Activity 8 – Mosaic trail

Work has started on installing the second phase of the Mosaic Trail. The mosaics are based on research undertaken by members of Skelton History Group. The initial design ideas were provided by students at Freebrough Academy, and then worked up into the final designs by the mosaic artists, Helen Gaunt and Derek Mosey. The assembly of the mosaics involved children at Skelton Primary School, members of various community groups, and a large number of the general public during the Medieval Event (Activity 6).

In the summer of 2019, following the completion of the installations, a leaflet will be produced to guide the visitor along this trail. It will describe the significance of the design of each mosaic, and explain how it relates to the history of that property. To facilitate access to the mosaic at Boroughgate, a footpath has been re-instated (see Activity 2)

The installation of the first phase of mosaics was completed on Monday 16th October 2018, when Helen and Derek fitted the mosaic at 4 South Terrace.


All thirteen of the phase one mosaics are shown below. An interim leaflet has been prepared which gives information about each one. Copies of this are now available at the project office and the Library.

The phase 2 mosaics are shown below. As stated above, a leaflet will be produced and published in the summer of 2019 to guide the visitor along the trail and interpret the significance of each mosaic.

A visible record of history along the High Street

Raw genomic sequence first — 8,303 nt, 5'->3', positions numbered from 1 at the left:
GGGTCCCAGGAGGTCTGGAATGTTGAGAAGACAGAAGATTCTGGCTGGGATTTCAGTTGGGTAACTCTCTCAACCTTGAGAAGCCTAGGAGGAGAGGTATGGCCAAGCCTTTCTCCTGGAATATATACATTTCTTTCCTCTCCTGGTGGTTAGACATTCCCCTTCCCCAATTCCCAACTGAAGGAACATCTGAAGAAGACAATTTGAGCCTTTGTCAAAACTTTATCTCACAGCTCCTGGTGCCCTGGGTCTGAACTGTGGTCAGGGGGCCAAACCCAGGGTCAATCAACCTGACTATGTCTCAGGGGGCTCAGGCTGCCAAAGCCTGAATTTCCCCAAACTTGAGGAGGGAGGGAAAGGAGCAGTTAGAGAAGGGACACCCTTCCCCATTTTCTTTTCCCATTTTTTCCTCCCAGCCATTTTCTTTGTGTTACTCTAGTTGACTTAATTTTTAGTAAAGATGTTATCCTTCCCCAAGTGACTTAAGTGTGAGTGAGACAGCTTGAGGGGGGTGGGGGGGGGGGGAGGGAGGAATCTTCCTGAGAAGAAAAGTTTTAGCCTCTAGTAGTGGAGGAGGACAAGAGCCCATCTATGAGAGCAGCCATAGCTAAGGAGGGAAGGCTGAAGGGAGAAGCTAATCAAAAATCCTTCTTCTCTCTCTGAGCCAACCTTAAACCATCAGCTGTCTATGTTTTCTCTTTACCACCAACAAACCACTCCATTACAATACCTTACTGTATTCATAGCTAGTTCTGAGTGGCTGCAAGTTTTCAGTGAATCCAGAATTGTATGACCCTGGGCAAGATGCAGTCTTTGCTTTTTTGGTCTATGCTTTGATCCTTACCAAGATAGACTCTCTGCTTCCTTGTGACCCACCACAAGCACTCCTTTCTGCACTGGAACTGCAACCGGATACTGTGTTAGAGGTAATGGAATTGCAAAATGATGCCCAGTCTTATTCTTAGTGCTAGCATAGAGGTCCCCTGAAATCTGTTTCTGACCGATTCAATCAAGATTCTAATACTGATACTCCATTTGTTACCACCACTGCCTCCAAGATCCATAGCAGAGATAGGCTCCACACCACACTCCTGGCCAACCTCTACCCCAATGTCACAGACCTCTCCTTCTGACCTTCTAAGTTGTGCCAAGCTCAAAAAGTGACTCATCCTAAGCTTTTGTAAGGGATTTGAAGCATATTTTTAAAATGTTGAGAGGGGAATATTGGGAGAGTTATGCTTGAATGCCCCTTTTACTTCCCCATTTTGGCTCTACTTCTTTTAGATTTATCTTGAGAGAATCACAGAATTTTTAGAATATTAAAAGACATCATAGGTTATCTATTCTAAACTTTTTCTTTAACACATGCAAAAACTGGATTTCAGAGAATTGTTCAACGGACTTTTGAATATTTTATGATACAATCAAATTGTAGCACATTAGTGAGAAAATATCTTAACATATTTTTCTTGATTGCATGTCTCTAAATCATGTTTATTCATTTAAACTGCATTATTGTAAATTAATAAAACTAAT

This Mosaic Trail, which is specifically supported by our partner, the Skelton & Brotton Parish Council, has an ambitious aim: to develop a trail of 27 small mosaic panels along the length of the village’s main street, from All Saints parish church in the east to old All Saints church in the west.

The work so far has involved students at Freeborough Academy, members of both Skelton Youth Club and Skelton History Group, and the property owners of the selected buildings.   The ideas and design sketches of the students and youth club members were turned into outline designs by the mosaic artists (a sample of these are shown below).

The buildings chosen all have historical significance or historical interest, based on the occupations of those who lived there in the past. In some cases, the current owner shares that same occupation.

Members of the community had an opportunity to assist with the assembly of the mosaics. There will be further opportunities to assist with next year’s mosaics, too.

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